There are times during my test drive that I feel that its obscene amount of torque is at odds with the grace of this car...

The redesigned interior is a good balance of modernity and tradition; it has three analogue dials in the centre console and no less than 40 different pieces of real wood trim in there. Bentley even adds an extended wheelbase model — but that one really is for customers that wish to be chauffeured (you can recline the rear right side seat all the way to stretch your legs out and sleep on long journeys in that) but this is the Speed and Bentley wants you to take control and drive it. So, I hop into the front and immediately pine for the luxury of the back — not that the driver’s seat isn’t nice, it is, but nothing  can match that second row. Up front, I am afforded a wonderful view out; perched up high and rolling smoothly past everyone else in their mere transportation devices gives me a feeling of superiority, not to mention power and then I literally get the latter when I bury the throttle into the inch-deep carpet and awake the 6.75-litre twin-turbo V8, an engine that’s been in production in one guise or another since 1959.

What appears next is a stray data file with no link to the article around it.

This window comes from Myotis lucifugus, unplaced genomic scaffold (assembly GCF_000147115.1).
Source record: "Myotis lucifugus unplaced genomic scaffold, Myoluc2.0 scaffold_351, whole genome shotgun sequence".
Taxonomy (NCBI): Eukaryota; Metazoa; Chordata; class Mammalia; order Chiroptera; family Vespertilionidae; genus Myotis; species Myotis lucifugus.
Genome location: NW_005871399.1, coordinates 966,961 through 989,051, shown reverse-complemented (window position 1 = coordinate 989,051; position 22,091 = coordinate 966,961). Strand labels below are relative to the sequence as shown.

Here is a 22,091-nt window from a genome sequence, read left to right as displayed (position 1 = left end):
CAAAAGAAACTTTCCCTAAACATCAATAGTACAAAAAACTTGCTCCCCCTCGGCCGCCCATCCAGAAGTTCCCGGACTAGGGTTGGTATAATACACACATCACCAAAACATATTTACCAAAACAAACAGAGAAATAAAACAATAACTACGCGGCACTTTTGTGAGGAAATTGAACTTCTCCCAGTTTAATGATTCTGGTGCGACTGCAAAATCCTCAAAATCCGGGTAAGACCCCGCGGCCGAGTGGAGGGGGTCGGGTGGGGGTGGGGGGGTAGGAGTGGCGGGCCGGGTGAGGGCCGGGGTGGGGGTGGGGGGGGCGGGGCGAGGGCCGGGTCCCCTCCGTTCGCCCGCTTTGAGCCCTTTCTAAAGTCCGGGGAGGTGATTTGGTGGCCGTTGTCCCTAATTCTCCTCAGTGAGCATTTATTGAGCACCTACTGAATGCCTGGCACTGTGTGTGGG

There are two ways to drive this; parade it slowly or call on every one of those 530 horses (it has 25bhp more than the standard Mulsanne) and believe it or not, both ways are equally thrilling. However, there are times during my test drive that I feel that its obscene amount of torque is at odds with the grace of this car; do you really need to go that fast in something this grand? Well, even when you do, it’s entertaining but I find opting for Comfort mode brings out the best of the Bentley as it offers a near silent ride and irons out any road imperfections in this mode. If you wish to tackle the corners with a bit more panache, you should do so in the Continental at the very least. Engage Sport and it doesn’t transform into a sportscar even though it firms up the redesigned air suspension a little, but it feels like it pushes ride comfort way past what you’d expect from a Mulsanne in this setting, and after the first go you may never bother with it ever again. It’s a little underwhelming too; you’d think it would at least sharpen up the throttle response and if it does, I didn’t notice. Not that this takes anything away from this lavish saloon — there is immense pleasure to be had in wheeling this land yacht with the tach ticking over at 1,500rpm where the engine is barely audible. Yes, it leans heavily on those front tyres on the rare occasion when you do corner it hard and you get a fair bit of understeer too and as for the steering it’s a touch on the weightier side and the feedback is a tad masked but, come on, nobody expects this to handle like a hot hatch. It scores best when you’re cruising (the eight-speed shifts as smooth as silk) and feels just as sublime in the front seat as it does in the back; there’s no shivering or thudding that one might expect from a car with a wheelbase as long as 3,266mm when it rolls over an uneven road — it rides ever so majestically and feels on a par with the Rolls-Royce Phantom.